Almanacs have existed for as long as people have attempted to interpret the seas and the skies. The Babylonians compiled star catalogues, and the early Greeks and Egyptians knew the importance of correctly predicting the weather. Medieval almanacs introduced elements of divination to their texts. And, as early medicine associated human physiology with astrology, almanacs soon carried health advice too, with an edict of the University of Paris decreeing, in 1437, that all physicians must own a copy of the latest almanac. To read a bit more about the history of early English almanacs and their role in the practice of medicine, check out this fascinating blogpost from the Wellcome library.

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Diagram showing the associations between the body and the stars, from ‘Pond: An Almanack for the Year of Our Lord God 1695’, Stationers’ Company Library

With such a wide application, it’s hardly surprising that almanacs were hugely popular books. In fact Gutenberg published the first printed almanac some years before printing a Bible. The advent of printing turned almanacs into best-sellers, and until the 1770s the Stationers’ Company made substantial profits from its monopoly on publishing them. Over time, different almanacs emerged to cater for different readerships, and their contents developed into compendia of useful political and geographical facts, household tips, and adverts. We have a wonderful collection of almanacs in our library, ranging in date from 1620 to the early twentieth history. Taken together, they provide a unique insight into the social history of Britain.

For this exhibition, we decided to focus on one aspect of our almanacs: the ‘enigma’ sections, which were as popular with their readers as newspaper puzzle pages are today. Verbal puzzles enjoyed a revival of interest across Renaissance Europe; the many riddles that occur in Shakespeare’s plays (e.g. Maria’s trap for Malvolio in ‘Twelfth Night’, or the gravediggers’ exchange in ‘Hamlet’) suggest the extent to which word games permeated English popular culture in the sixteenth-century. A few hundred years later, riddles were still amusing – and embarrassing – characters in Jane Austen’s ‘Emma’. Presenting some of those puzzles to today’s exhibition visitors seemed like an excellent way of encouraging them to engage with the past.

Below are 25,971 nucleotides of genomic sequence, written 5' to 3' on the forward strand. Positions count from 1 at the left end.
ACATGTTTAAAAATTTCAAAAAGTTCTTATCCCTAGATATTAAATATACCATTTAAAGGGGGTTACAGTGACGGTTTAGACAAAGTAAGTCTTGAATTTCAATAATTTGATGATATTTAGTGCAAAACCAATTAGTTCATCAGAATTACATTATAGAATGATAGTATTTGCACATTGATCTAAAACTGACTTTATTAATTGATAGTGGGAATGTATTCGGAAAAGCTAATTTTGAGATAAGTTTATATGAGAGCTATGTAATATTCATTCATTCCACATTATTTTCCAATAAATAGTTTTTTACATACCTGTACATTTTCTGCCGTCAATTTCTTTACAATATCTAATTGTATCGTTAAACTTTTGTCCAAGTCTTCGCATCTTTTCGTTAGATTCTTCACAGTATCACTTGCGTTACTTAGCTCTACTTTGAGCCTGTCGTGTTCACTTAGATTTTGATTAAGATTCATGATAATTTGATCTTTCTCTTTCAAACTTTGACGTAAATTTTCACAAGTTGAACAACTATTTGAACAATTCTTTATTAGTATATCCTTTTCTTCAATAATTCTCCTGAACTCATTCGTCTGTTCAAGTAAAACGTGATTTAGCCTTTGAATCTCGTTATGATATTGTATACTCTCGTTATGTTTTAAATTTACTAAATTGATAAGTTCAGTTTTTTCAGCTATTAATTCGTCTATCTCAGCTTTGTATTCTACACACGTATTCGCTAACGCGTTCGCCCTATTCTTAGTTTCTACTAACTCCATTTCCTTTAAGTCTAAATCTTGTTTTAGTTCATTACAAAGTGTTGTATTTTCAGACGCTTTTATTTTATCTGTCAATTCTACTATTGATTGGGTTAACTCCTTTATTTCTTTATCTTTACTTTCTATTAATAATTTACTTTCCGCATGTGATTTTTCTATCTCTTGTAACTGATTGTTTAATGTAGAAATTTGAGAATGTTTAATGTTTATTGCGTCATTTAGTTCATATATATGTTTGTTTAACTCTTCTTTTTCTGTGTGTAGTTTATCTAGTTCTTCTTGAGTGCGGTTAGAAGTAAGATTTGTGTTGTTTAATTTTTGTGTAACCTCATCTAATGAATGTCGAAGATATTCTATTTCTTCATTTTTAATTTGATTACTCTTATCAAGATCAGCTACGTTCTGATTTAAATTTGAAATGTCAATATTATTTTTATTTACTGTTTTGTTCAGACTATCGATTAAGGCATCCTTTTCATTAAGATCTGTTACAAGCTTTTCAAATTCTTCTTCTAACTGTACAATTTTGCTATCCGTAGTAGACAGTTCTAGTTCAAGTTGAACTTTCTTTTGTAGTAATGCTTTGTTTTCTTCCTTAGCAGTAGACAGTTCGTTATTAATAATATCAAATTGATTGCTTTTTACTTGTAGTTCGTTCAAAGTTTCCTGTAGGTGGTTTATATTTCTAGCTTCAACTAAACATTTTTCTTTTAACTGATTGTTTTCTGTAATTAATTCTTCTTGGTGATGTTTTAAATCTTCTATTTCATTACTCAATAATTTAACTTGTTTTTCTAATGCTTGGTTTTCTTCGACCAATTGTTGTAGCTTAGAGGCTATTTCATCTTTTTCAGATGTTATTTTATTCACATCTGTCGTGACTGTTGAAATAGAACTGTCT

That, at least, was the theory. It proved more of a challenge than expected to find enigmas that seem as entertaining and witty today as they no doubt did first time round. For a start, word puzzles were just more wordy back then: people had more time, or at least less to fill it with, and their attention spans could hold more than 140 characters a go. I had no chance of persuading anyone to wade through a page and a half of rhyming couplets published in very fine print. Particularly when the answers are so obscure to a modern audience that the pay-off seems a little disappointing. Inkwells or woolsacks are simply not answers that would pop into our heads when trying to solve a riddle. Moreover, having a year to work out the solutions, many readers replied to the puzzles with long-winded verses of their own. There are several enigmas to which I’m still not entirely sure of the answer. Early eighteenth-century riddles had the additional complication of being surprisingly bawdy: this exhibition is, after all, a family-oriented entertainment.

Eventually I settled on a page from ‘The Lady’s and Gentleman’s Diary’ or 1854, featuring both a rebus and a charade. Being now well-versed in the distinction between the two, I feel obliged to conclude this piece by sharing it with you.  In a charade, typically each syllable of a word is described by a separate enigmatic or punning reference. A bit like how you act them out in a party game of charades, except you use written puns instead of mime. A rebus is a literary puzzle that plays off writing and printing conventions, as well as phonetic and pictorial representations. They’re more common today as those puzzles you probably had as a child, with the word ‘I’ being replaced by a picture of an eye, etc. If you like those, do go to the exhibition and see the very lovely example Claire has provided, illustrated with beautifully drawn pictograms.

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Enigma from ‘The Woman’s Almanac’, 1744, Stationers’ Company Library. The answer is: A horse-shoe

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